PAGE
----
Hamsters are among the most popular rodents kept as pets. Their small size makes them ideal for small spaces, and they are reasonably easy to care for. Each one has a unique personality, and they are lots of fun to watch and interact with. These attributes make them good candidates for classroom pets.
The breeding of hamsters is a fairly recent achievement. They weren’t successfully bred and domesticated until 1930. But today there are numerous hamster breeds available, including dwarf hamsters, striped hamsters, long-haired Angora hamsters and golden hamsters. Depending on the breed, adult hamsters may measure anywhere from 2 to 13 inches in length. Most, however, grow to approximately 5 to 7 inches long. The life span is generally 2 to 5 years.
Hamsters are omnivores, and they will eat everything from insects to nuts to fruits and vegetables. Captive hamsters do well on a diet of commercial hamster food, but they may also be given treats. They hoard food, and can often be seen carrying food in the large pouches located in their cheeks. They also do a lot of gnawing to wear down their front teeth, which never stop growing.
Hamsters are nocturnal animals. That means they will spend most of the school day sleeping. However, most do not mind being awoken for play and lessons. This is also good because they rarely cause a disruption during class. However, it is important to make sure that the hamster receives attention during its regular waking hours, and that may mean taking it home with you at night or allowing students to keep it over the weekend.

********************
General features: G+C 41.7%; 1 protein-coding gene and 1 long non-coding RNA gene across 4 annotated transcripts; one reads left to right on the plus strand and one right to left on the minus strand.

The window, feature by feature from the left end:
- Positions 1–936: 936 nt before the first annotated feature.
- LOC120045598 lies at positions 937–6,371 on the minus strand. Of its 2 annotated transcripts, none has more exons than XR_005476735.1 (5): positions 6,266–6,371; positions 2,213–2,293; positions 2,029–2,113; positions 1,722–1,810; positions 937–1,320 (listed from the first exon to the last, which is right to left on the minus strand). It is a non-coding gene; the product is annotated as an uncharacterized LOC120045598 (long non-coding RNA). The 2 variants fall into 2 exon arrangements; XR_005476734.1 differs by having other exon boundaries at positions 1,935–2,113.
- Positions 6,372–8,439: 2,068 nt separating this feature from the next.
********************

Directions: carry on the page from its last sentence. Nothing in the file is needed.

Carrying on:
A class hamster may be kept in a wire or plastic cage or a 10-gallon or larger tank. Solid habitats provide the advantage of keeping substrate inside, making for much less mess. The bottom of the cage should be covered with pine or cedar chips. The hamster will also need a wheel, a water bottle, and a sturdy food dish and some toys to chew on. The cage should be cleaned and disinfected once a week.
Hamsters provide endless learning opportunities for students. Kids especially enjoy rubbing food along paths to create scent trails and watch hamsters follow them. You can find lots of hamster lesson plans online, and it’s also easy to create your own.
The biggest issue with hamsters as class pets is biting. Some hamsters bite frequently, others occasionally, and others rarely. It may be a good idea to keep a hamster at home to see how tolerant it is to handling before bringing it to the classroom, but be prepared to keep it as your own pet if you find that you’re not willing to expose it to your students. It’s also wise to keep only one hamster and purchase it while still young due to the risk of having a litter of baby hamsters to contend with.
Hamsters are educational pets that generally do well with children. Hamster allergies are rare, and they’re lots of fun for kids to play with. If you’re looking for a classroom pet that’s easy to care for and doesn’t take up a lot of space, a hamster is a fine choice.
If you would like to learn more about hamster care in general, check out the Hamster page!